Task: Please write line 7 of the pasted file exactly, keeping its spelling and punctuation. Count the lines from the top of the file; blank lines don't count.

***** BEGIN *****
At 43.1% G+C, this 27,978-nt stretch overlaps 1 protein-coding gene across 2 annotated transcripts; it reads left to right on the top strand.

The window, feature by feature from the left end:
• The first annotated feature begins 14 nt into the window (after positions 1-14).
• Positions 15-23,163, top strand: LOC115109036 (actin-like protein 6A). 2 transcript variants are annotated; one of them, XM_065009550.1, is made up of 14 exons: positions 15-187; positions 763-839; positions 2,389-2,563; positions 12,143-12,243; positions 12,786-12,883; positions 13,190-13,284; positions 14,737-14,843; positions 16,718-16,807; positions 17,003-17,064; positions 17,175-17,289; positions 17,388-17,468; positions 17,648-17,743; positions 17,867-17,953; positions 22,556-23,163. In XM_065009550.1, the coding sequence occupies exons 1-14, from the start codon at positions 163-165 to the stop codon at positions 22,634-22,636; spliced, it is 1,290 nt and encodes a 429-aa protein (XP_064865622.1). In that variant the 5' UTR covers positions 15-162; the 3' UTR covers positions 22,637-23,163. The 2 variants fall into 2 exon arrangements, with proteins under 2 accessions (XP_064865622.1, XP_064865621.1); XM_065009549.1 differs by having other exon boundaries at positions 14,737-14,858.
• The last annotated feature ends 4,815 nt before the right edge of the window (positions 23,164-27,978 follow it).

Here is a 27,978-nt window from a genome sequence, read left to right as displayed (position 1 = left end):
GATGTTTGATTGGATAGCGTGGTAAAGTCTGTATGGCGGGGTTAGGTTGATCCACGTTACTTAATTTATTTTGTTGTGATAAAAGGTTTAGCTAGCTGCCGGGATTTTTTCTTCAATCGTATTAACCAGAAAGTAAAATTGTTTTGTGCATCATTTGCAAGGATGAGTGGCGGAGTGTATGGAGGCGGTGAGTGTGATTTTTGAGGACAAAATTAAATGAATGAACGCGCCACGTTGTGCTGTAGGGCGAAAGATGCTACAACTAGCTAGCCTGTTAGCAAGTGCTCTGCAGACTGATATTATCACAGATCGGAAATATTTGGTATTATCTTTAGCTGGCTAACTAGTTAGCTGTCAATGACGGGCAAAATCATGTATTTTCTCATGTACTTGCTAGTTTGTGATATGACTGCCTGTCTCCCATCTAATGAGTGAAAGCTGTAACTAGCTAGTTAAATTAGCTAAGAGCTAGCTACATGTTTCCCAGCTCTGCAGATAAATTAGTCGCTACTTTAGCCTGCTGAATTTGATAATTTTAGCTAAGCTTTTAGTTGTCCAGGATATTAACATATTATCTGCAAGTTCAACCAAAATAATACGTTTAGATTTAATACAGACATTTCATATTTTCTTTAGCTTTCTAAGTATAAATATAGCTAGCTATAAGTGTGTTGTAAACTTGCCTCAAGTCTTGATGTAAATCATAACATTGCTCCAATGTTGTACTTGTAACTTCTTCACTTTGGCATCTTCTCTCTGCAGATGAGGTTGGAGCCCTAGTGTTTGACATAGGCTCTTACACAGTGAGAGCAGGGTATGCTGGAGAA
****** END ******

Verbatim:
GATGTTTGATTGGATAGCGTGGTAAAGTCTGTATGGCGGGGTTAGGTTGATCCACGTTACTTAATTTATTTTGTTGTGATAAAAGGTTTAGCTAGCTGCCGGGATTTTTTCTTCAATCGTATTAACCAGAAAGTAAAATTGTTTTGTGCATCATTTGCAAGGATGAGTGGCGGAGTGTATGGAGGCGGTGAGTGTGATTTTTGAGGACAAAATTAAATGAATGAACGCGCCACGTTGTGCTGTAGGGCGAAAGATGCTACAACTAGCTAGCCTGTTAGCAAGTGCTCTGCAGACTGATATTATCACAGATCGGAAATATTTGGTATTATCTTTAGCTGGCTAACTAGTTAGCTGTCAATGACGGGCAAAATCATGTATTTTCTCATGTACTTGCTAGTTTGTGATATGACTGCCTGTCTCCCATCTAATGAGTGAAAGCTGTAACTAGCTAGTTAAATTAGCTAAGAGCTAGCTACATGTTTCCCAGCTCTGCAGATAAATTAGTCGCTACTTTAGCCTGCTGAATTTGATAATTTTAGCTAAGCTTTTAGTTGTCCAGGATATTAACATATTATCTGCAAGTTCAACCAAAATAATACGTTTAGATTTAATACAGACATTTCATATTTTCTTTAGCTTTCTAAGTATAAATATAGCTAGCTATAAGTGTGTTGTAAACTTGCCTCAAGTCTTGATGTAAATCATAACATTGCTCCAATGTTGTACTTGTAACTTCTTCACTTTGGCATCTTCTCTCTGCAGATGAGGTTGGAGCCCTAGTGTTTGACATAGGCTCTTACACAGTGAGAGCAGGGTATGCTGGAGAA